An upper tribunal judge prevented attempts by the DWP to rely on evidence of a disgraced Capita assessor who said on one occasion that he had completed an assessment on a claimant before they had even walked through the door and boasted of earning £20,000 a month.
Alan Barham was discredited by the Channel 4 “Dispatches” programme, following undercover reporting in 2016.
Barham told the undercover reporter:
“The money? It was ridiculous. I was getting around 20 grand a month, most months.
They’d pay around £80 an assessment for the first 8 assessments, then they paid £160 an assessment for 8-14, then they paid £300 per assessment for 14-21. . . we was flying through them, because of that money. That’s 20 grand a month.”
In relation to a claimant who had had a leg amputated, Barham said:
“I’d literally finished his assessment before I’d even walked through the door. I’d done it on Saturday. Cos the informal observations with only one leg…”
And in connection with another claimant, he said:
“Disability known as being fat. She asks for help to wipe her arse because she’s too f**king fat to do it herself”
Yet even though Capita dismissed Barham and he was found guilty of misconduct by a professional standards tribunal in 2017, the DWP still went to an upper tribunal hearing and argued that his evidence should be relied upon.
In the case in question, the claimant went from the higher rate of both components of DLA to no award of PIP, based on an assessment by Barham. On appeal to the first tier the claimant was awarded standard rate daily living only.
The claimant appealed to the upper tribunal. The DWP then produced a new assessment report dated 2017, which was paper-based but still based in part on the original report produced by Barham.
The DWP argued it would be up to a new tribunal, if the upper tribunal sent the case back, to decide what weight to attach to the report.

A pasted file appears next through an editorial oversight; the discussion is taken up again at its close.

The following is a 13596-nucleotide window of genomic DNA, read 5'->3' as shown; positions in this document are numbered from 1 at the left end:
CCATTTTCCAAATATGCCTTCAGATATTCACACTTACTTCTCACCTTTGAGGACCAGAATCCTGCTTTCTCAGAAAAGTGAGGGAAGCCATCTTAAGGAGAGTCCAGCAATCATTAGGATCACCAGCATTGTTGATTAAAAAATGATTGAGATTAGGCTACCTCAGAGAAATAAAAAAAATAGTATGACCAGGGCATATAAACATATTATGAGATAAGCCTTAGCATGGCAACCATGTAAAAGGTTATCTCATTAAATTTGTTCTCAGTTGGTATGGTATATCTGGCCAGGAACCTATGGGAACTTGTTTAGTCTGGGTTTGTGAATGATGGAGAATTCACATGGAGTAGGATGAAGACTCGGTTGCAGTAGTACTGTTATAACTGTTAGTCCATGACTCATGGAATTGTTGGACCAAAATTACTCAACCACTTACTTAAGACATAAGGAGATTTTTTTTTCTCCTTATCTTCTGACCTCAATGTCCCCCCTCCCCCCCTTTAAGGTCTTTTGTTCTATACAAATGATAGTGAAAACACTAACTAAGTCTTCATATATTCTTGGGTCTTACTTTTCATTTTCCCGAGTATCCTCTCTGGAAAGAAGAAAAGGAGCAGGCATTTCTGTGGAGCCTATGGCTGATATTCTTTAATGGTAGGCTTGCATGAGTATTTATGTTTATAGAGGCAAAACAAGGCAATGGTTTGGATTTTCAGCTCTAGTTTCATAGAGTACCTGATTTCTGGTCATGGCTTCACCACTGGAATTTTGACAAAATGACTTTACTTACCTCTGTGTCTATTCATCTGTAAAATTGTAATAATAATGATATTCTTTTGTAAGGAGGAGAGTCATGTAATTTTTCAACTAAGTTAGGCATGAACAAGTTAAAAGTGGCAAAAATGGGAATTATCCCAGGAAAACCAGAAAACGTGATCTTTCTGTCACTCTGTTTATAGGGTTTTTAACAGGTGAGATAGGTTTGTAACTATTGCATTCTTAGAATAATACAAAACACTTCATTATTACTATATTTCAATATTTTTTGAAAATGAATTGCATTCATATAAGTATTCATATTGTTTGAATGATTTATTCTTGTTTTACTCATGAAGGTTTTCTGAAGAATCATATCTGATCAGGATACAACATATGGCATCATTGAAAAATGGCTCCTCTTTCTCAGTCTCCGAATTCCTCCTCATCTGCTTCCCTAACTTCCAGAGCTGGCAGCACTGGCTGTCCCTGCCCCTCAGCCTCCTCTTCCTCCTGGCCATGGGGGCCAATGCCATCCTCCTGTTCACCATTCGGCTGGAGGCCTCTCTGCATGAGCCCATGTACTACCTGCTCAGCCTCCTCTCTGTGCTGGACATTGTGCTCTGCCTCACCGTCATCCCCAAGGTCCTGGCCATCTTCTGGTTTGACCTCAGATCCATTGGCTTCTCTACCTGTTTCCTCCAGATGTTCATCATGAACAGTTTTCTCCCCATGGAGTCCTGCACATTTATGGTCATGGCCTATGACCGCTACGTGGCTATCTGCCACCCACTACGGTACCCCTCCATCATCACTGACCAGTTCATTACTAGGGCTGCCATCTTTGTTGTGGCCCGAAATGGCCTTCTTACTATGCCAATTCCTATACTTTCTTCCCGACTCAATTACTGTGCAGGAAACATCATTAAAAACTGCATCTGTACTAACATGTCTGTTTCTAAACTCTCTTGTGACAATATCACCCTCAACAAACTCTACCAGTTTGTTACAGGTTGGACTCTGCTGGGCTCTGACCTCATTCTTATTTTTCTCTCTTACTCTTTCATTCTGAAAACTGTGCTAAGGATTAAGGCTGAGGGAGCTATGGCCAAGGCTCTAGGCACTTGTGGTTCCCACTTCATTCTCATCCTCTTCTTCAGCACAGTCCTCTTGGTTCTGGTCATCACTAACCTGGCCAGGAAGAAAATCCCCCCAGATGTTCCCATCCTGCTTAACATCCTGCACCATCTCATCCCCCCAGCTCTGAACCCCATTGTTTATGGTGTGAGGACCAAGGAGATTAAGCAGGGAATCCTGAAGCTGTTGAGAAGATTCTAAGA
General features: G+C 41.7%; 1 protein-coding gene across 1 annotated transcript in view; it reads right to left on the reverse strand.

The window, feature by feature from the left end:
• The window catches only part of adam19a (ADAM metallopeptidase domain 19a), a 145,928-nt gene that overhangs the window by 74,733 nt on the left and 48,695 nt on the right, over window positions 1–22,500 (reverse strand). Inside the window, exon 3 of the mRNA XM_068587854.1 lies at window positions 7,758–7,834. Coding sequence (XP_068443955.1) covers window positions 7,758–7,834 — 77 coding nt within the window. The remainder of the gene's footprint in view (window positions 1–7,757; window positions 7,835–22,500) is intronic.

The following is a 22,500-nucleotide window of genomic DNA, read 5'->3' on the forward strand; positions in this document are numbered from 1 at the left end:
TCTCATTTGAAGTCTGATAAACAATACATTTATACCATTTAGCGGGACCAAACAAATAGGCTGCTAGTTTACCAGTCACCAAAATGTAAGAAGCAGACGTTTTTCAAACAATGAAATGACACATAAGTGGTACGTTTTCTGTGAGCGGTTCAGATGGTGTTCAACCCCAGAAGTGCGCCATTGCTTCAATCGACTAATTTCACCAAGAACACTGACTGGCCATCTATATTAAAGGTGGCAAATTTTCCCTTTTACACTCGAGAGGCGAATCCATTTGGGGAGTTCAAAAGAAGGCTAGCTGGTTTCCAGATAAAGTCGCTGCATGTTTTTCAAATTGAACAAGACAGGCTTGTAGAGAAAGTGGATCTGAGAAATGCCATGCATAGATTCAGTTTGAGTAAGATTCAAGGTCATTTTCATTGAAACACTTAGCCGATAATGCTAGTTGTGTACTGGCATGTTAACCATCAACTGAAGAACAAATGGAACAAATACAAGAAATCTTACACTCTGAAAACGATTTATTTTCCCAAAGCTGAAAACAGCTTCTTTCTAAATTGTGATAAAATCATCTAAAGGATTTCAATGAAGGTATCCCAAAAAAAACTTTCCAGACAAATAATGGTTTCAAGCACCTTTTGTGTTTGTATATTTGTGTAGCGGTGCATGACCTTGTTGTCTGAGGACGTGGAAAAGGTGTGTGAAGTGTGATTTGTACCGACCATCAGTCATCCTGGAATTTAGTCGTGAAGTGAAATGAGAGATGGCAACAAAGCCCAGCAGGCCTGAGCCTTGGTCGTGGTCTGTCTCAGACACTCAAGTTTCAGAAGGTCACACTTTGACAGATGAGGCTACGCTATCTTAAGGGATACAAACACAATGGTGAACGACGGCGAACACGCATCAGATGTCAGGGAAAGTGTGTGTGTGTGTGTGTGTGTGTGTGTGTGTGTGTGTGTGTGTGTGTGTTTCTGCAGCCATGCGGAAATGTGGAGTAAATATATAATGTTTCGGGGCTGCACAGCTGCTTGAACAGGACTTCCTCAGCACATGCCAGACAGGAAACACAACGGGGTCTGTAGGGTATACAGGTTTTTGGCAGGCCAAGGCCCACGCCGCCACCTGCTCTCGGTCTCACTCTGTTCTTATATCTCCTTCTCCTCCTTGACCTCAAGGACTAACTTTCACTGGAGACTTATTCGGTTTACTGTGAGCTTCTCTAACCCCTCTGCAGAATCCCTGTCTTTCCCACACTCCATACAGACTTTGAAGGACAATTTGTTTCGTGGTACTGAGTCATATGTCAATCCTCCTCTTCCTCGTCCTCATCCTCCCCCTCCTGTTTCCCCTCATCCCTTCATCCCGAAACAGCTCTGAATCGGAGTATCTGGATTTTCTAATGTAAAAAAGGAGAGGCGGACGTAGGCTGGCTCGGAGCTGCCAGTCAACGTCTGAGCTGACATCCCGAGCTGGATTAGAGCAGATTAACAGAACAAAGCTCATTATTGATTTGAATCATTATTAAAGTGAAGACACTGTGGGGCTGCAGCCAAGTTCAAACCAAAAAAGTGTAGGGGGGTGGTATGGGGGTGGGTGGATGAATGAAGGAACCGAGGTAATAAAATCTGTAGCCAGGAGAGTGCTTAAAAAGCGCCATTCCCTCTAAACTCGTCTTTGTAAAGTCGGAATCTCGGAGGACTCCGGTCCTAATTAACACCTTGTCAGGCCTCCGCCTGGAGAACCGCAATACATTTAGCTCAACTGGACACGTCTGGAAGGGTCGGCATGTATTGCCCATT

The judge was having none of it, saying that “was not good enough, because the criticisms of Mr Barham meant that his purported observations and purported examination could not be relied upon.”
The judge told the DWP they must either agree to award the claimant the maximum of each component, making a new report unnecessary, or they must say whether they were “going to
send the claimant for a fresh examination and if not, why not.”
In the end, the judge told the DWP that there was “a wealth of evidence” already in the papers from other health professionals and if that wasn’t enough for the DWP they could order a new assessment.
The judge went on to make it clear that there was no reason for the case to go back to a new tribunal and that either the DWP should come to an agreement with the claimant or the judge would decide on an award.
In the end, the claimant and the DWP did reach an agreement. The claimant was awarded 11 points for the daily living component, giving them the standard rate, and 12 points for the mobility component, giving them the enhanced rate.
The award runs for 10 years from the date of the original decision.
The fact that the claimant had to fight for four years to get a fair decision, that did not rely on the evidence of a totally discredited assessor, says a great deal about how unfair and unfit for purpose the entire disability benefits system has become.